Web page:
Operational best practice

The club’s recent publication outlines the loss prevention measures shipowners should be taking in order to mitigate the risk of smuggling. Such matters will be looked at by the board when deciding whether the shipowner took all such steps as appear reasonable to the board in order to avoid the event giving rise to the fine. Some of the main loss prevention measures being:

– The ship should take into account the severity of the threat posed at the specific port. A comprehensive port update should be obtained from the local agent or correspondent prior to the ship’s arrival.

– In known drug smuggling areas, members should consider hiring additional security watchmen and arranging an underwater hull inspection before departure (some ports may enforce official drugs and underwater hull inspection before ship’s sailing).

– The master and the Ship Security Officer (SSO) should arrange crew training sessions regarding the International Ship and Port Facility Security (ISPS) Code, Ship’s Security Plan (SSP), security duties, port operations and overall general awareness to reduce the security threats.

– Awareness against the use and possession of drugs on board ships is necessary among crewmembers. Crew should be briefed in advance of a port call that any such co-operation with the drug traffickers/smugglers may not only violate company policy but also result in severe consequences by local authorities.

– Rudder trunk spaces, overboard openings, exposed thrusters/propeller regions are some of the accessible areas likely to be used by the drug traffickers for storing illegal substances. It is recommended to install physical barriers to prevent any unauthorised access in these spaces.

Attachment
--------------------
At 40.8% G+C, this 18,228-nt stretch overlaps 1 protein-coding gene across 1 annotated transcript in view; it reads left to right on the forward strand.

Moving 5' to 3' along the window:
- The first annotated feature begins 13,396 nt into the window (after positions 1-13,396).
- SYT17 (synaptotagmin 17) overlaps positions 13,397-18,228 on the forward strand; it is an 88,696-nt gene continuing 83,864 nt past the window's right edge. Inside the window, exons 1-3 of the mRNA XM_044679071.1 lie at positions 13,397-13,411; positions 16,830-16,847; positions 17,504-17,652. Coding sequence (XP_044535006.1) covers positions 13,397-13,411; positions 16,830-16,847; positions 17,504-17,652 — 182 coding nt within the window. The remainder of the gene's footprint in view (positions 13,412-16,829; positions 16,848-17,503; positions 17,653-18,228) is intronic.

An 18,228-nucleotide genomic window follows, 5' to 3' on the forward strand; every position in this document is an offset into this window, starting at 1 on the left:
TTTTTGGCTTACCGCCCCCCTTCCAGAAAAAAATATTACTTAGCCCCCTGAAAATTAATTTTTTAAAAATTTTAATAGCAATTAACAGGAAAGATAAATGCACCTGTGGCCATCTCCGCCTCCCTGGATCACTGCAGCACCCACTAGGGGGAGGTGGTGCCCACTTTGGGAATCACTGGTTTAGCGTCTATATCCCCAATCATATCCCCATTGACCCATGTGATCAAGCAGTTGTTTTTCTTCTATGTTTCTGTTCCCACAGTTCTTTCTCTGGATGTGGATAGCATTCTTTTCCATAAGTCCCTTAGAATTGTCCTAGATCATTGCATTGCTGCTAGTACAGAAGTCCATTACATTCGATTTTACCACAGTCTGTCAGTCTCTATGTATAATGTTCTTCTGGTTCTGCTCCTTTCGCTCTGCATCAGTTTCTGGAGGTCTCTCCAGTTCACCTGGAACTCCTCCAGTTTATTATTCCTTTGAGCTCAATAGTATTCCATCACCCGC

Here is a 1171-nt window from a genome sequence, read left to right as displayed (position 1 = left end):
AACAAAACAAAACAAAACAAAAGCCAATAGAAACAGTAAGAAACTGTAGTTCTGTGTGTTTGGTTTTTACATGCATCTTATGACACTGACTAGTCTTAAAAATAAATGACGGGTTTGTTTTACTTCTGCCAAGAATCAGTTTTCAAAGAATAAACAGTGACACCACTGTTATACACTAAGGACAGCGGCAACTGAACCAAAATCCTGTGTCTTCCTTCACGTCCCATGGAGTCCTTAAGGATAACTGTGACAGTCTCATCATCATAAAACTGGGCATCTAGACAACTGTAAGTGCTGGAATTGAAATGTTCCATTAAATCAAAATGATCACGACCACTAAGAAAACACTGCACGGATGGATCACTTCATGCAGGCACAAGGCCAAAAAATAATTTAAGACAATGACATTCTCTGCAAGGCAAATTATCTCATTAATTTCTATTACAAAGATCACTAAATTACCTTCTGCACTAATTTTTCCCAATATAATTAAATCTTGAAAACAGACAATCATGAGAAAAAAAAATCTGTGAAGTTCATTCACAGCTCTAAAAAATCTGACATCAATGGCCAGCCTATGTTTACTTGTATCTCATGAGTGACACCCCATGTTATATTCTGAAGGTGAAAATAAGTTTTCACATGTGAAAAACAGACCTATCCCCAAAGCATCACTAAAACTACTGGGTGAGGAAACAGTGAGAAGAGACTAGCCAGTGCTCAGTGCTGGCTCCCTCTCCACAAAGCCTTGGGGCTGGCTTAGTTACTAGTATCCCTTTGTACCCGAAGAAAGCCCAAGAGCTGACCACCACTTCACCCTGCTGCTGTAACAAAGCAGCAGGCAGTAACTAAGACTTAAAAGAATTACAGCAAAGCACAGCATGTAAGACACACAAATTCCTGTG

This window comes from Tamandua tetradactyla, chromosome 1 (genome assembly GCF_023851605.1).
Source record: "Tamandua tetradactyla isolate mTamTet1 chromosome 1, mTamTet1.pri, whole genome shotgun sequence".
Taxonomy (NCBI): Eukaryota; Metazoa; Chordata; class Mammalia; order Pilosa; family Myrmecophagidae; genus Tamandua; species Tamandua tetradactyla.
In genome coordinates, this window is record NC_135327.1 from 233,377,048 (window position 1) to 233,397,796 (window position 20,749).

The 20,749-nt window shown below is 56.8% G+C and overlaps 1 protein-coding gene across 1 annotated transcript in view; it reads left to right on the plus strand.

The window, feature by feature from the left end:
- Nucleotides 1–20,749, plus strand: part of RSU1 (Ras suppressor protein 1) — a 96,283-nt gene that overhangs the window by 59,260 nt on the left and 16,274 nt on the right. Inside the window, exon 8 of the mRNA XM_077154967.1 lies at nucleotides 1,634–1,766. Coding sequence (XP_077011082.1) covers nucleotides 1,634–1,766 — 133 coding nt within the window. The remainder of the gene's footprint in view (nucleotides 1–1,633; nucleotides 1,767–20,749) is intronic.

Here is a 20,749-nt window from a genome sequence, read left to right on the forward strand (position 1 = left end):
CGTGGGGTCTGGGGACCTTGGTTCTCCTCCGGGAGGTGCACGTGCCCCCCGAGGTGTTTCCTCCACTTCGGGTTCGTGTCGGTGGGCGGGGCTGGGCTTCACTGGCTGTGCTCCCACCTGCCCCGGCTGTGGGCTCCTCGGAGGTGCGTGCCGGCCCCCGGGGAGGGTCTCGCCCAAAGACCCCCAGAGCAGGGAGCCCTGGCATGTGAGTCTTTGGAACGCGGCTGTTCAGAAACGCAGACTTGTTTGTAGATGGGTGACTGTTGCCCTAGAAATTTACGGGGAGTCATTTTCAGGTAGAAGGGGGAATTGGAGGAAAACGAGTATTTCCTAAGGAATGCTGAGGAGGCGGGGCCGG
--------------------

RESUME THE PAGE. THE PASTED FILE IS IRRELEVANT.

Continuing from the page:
– Vigilance should be maintained while in port or at anchor, including enhanced security patrols on deck and continuous monitoring of all restricted areas (especially during hours of darkness or poor visibility). Additional lighting across all areas on exposed decks should be arranged to illuminate all possible shadow areas. Any suspicious activity observed close to the vessel (divers or small boats) should be immediately communicated to the master and, in turn, the master should report this situation to the local authorities.

– A thorough search of all compartments shall be carried out prior to the ship’s departure and again after disembarking the pilot (but before commencement of the sea passage). All events and searches shall be duly recorded in the ship’s logbook as well as in the security log by the SSO.

Conclusion

The IG continues to see a rise in the number of investigations and severity of fines connected with smuggling and breach of customs regulations. Given the changes to the Pooling Agreement, it is important that members exercise due diligence to ensure that all preventative and deterrent steps are taken in order to mitigate the risks of smuggling and breaches of customs regulations. In reviewing such discretionary claims, the board will be mindful of the pressures members are facing, but will also need to consider the preventative measures taken by members.